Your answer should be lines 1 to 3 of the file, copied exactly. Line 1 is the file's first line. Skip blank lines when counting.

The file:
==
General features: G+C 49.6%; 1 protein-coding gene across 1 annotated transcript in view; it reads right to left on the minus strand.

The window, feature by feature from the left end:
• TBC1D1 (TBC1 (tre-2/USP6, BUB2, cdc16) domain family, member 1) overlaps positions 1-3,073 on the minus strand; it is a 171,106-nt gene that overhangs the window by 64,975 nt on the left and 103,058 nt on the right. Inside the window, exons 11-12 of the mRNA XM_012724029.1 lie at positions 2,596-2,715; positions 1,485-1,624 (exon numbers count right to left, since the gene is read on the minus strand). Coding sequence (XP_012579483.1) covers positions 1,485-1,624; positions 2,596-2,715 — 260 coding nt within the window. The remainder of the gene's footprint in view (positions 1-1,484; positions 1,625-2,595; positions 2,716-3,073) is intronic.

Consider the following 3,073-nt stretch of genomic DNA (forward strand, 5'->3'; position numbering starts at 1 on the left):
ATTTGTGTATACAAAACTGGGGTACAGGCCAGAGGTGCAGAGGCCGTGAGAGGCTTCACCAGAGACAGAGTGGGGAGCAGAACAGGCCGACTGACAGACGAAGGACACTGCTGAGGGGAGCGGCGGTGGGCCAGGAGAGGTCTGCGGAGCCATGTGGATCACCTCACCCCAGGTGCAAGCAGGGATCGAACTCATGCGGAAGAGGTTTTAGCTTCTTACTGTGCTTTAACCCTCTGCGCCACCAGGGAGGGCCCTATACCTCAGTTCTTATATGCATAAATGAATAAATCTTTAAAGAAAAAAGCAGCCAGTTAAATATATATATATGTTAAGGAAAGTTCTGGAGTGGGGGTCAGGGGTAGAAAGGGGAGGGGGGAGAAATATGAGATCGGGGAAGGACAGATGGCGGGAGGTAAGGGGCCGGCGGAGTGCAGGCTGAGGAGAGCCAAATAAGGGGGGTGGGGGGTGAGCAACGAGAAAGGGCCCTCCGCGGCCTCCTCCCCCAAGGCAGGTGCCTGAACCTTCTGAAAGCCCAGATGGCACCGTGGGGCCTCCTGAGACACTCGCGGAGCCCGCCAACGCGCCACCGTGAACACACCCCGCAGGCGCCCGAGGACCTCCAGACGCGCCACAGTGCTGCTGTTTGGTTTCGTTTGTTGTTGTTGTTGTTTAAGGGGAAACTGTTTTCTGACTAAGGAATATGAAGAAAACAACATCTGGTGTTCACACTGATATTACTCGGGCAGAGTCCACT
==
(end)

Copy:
General features: G+C 49.6%; 1 protein-coding gene across 1 annotated transcript in view; it reads right to left on the minus strand.

The window, feature by feature from the left end:
• TBC1D1 (TBC1 (tre-2/USP6, BUB2, cdc16) domain family, member 1) overlaps positions 1-3,073 on the minus strand; it is a 171,106-nt gene that overhangs the window by 64,975 nt on the left and 103,058 nt on the right. Inside the window, exons 11-12 of the mRNA XM_012724029.1 lie at positions 2,596-2,715; positions 1,485-1,624 (exon numbers count right to left, since the gene is read on the minus strand). Coding sequence (XP_012579483.1) covers positions 1,485-1,624; positions 2,596-2,715 — 260 coding nt within the window. The remainder of the gene's footprint in view (positions 1-1,484; positions 1,625-2,595; positions 2,716-3,073) is intronic.